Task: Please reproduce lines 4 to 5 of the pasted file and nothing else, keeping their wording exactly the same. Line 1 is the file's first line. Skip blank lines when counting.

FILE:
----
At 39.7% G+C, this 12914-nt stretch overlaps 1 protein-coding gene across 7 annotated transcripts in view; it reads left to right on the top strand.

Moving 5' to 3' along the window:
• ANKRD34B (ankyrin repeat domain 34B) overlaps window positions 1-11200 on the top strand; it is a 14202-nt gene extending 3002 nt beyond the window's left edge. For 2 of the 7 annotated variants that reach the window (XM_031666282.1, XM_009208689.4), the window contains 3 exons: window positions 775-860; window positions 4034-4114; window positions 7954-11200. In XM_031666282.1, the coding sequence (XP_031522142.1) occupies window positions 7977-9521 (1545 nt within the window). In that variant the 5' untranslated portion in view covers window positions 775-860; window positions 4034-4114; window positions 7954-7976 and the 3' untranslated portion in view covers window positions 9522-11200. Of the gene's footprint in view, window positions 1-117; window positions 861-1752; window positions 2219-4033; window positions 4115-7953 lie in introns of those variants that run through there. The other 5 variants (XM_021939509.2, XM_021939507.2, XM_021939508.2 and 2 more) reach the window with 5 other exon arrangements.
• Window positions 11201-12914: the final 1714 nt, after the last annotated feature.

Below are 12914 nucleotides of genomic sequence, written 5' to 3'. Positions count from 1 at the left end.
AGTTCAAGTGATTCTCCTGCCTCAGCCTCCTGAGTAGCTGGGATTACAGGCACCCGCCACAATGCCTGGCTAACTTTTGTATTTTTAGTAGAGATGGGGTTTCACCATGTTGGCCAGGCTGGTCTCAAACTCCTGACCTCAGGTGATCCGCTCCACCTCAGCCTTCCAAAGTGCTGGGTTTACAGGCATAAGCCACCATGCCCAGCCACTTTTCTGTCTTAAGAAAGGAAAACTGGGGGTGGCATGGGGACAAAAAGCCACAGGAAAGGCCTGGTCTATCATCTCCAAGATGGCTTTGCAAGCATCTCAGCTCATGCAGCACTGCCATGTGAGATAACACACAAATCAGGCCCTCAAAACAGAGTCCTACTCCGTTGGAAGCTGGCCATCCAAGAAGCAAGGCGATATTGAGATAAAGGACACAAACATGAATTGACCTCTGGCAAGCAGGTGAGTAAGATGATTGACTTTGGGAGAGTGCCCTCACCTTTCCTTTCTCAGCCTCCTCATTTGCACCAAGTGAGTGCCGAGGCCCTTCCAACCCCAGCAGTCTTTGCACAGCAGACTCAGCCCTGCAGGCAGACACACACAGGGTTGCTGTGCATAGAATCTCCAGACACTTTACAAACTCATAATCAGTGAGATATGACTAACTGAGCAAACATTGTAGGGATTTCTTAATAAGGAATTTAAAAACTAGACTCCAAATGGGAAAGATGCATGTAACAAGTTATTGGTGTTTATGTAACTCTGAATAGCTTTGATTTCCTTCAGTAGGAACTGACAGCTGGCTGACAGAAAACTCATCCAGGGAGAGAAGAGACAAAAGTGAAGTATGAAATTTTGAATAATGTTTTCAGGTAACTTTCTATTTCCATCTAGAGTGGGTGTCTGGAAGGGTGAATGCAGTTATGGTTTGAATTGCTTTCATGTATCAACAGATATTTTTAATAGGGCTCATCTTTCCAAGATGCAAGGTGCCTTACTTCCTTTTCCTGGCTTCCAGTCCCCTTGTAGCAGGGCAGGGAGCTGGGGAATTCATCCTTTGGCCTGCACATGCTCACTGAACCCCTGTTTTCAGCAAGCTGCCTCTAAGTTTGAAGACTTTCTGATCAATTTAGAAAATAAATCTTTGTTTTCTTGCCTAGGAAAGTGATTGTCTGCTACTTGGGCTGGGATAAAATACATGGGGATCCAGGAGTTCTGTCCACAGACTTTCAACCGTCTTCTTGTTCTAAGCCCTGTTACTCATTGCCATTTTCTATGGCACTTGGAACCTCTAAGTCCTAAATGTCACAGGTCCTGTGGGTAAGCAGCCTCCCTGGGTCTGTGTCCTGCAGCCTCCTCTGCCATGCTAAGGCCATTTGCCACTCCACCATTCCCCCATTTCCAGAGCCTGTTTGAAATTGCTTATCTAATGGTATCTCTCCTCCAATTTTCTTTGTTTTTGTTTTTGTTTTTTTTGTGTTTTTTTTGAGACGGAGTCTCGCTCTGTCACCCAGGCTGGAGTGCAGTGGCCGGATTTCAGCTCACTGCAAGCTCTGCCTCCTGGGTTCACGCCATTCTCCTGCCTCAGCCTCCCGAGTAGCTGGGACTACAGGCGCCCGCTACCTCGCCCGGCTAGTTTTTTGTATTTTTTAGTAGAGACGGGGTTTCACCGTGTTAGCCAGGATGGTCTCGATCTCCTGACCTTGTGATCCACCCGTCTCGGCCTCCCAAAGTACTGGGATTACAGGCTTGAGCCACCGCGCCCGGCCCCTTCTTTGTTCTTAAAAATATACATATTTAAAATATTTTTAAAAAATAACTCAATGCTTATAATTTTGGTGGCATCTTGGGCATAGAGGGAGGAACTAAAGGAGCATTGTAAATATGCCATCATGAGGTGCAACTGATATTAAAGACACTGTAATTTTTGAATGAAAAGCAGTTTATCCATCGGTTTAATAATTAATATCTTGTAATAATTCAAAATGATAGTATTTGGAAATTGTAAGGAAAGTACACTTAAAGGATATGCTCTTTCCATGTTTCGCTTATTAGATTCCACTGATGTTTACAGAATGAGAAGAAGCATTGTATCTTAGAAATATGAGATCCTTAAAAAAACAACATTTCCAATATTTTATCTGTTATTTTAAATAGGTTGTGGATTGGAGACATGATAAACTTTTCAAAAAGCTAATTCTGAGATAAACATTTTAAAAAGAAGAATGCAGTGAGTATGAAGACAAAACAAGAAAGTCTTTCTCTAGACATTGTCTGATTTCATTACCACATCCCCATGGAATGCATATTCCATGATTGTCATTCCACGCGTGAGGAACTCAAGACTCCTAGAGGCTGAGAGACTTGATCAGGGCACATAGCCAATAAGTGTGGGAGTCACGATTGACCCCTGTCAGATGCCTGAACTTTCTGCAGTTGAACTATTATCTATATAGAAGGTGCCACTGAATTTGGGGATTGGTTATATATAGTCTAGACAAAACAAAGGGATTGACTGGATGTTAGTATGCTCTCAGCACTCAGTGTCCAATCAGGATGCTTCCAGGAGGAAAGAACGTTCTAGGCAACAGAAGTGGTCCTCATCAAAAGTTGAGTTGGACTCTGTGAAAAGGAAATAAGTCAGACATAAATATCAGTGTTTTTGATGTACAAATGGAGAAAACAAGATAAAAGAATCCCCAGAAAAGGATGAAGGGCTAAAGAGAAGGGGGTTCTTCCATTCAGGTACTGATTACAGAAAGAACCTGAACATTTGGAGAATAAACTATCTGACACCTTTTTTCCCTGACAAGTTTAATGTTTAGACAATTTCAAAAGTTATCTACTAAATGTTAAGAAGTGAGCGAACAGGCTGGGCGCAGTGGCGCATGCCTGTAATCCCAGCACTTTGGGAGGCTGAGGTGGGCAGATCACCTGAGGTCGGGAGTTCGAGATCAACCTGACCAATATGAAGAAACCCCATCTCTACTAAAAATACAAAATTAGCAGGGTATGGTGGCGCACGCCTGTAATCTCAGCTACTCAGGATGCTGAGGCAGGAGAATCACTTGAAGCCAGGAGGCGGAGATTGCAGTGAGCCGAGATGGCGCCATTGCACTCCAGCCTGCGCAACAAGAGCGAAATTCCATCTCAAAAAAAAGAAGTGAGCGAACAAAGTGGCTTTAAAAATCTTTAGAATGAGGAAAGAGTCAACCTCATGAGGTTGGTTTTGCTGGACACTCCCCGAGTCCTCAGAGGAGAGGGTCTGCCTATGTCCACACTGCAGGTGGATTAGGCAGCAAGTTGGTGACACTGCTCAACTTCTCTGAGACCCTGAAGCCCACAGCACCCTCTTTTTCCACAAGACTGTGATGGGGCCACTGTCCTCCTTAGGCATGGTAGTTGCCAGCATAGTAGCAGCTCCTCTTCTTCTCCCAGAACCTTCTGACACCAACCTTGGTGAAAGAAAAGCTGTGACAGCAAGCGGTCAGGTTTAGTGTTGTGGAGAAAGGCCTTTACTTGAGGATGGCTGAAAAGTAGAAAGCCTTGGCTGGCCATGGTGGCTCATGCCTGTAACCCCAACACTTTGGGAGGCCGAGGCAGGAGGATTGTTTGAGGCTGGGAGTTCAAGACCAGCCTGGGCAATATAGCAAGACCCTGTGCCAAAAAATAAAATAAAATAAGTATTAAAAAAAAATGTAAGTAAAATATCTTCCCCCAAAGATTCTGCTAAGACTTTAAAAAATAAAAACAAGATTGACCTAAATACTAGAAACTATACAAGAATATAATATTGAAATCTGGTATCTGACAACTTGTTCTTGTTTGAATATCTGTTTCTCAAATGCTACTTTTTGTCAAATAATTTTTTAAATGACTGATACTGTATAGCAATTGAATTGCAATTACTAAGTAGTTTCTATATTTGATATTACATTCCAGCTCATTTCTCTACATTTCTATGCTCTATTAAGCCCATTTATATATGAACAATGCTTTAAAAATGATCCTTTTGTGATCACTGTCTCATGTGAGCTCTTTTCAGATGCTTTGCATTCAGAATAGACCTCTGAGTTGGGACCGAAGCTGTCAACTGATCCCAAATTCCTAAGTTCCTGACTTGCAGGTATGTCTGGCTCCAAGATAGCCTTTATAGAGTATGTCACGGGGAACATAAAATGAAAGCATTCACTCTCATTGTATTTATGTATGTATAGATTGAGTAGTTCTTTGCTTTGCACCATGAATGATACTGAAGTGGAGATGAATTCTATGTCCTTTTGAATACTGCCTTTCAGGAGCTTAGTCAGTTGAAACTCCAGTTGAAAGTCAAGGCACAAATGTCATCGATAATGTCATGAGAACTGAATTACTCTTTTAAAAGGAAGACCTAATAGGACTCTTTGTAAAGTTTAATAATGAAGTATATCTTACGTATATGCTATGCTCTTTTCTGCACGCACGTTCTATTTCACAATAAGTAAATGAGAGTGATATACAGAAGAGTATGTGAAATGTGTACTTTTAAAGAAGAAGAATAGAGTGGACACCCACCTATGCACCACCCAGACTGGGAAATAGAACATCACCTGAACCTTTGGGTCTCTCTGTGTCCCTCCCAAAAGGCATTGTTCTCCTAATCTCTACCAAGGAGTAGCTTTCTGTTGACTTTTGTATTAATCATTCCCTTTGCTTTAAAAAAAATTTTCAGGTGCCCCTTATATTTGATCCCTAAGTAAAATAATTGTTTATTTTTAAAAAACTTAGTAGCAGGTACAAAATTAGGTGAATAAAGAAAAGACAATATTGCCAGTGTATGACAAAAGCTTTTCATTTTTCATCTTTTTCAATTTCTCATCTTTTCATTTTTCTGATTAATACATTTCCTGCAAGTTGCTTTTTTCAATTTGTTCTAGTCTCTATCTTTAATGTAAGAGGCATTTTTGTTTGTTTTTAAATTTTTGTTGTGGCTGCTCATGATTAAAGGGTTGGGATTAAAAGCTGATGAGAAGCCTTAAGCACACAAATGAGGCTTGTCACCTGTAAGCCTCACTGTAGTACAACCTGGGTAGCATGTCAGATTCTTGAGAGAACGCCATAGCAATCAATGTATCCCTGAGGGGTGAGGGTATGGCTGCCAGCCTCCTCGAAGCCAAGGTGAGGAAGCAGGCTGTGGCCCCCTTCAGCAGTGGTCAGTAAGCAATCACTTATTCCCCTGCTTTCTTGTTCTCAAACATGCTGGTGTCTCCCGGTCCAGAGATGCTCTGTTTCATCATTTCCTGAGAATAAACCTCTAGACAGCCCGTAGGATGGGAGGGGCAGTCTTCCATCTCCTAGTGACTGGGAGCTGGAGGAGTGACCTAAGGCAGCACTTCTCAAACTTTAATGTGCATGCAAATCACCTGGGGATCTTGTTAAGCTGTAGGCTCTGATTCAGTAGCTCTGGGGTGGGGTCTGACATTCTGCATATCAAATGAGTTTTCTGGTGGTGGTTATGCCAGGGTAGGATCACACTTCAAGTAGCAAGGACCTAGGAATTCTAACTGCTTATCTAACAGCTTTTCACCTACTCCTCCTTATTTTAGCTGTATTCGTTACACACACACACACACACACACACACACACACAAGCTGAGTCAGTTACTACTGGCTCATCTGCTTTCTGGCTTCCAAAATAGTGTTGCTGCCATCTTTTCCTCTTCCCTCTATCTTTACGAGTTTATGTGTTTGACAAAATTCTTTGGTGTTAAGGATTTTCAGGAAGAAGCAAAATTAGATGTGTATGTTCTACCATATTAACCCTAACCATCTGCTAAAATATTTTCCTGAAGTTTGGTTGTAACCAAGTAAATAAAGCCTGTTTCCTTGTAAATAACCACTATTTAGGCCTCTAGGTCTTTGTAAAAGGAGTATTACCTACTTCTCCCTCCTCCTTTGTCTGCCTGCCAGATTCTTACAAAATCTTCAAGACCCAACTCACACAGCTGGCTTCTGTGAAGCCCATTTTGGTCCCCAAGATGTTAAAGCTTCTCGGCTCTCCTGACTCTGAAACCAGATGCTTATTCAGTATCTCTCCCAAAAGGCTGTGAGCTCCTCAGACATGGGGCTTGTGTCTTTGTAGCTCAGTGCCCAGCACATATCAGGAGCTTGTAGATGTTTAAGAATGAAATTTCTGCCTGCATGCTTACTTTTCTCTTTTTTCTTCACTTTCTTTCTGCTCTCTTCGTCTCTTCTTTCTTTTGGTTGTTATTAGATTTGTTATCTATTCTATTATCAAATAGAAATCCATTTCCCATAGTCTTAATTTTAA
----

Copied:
• Window positions 11201-12914: the final 1714 nt, after the last annotated feature.

Below are 12914 nucleotides of genomic sequence, written 5' to 3'. Positions count from 1 at the left end.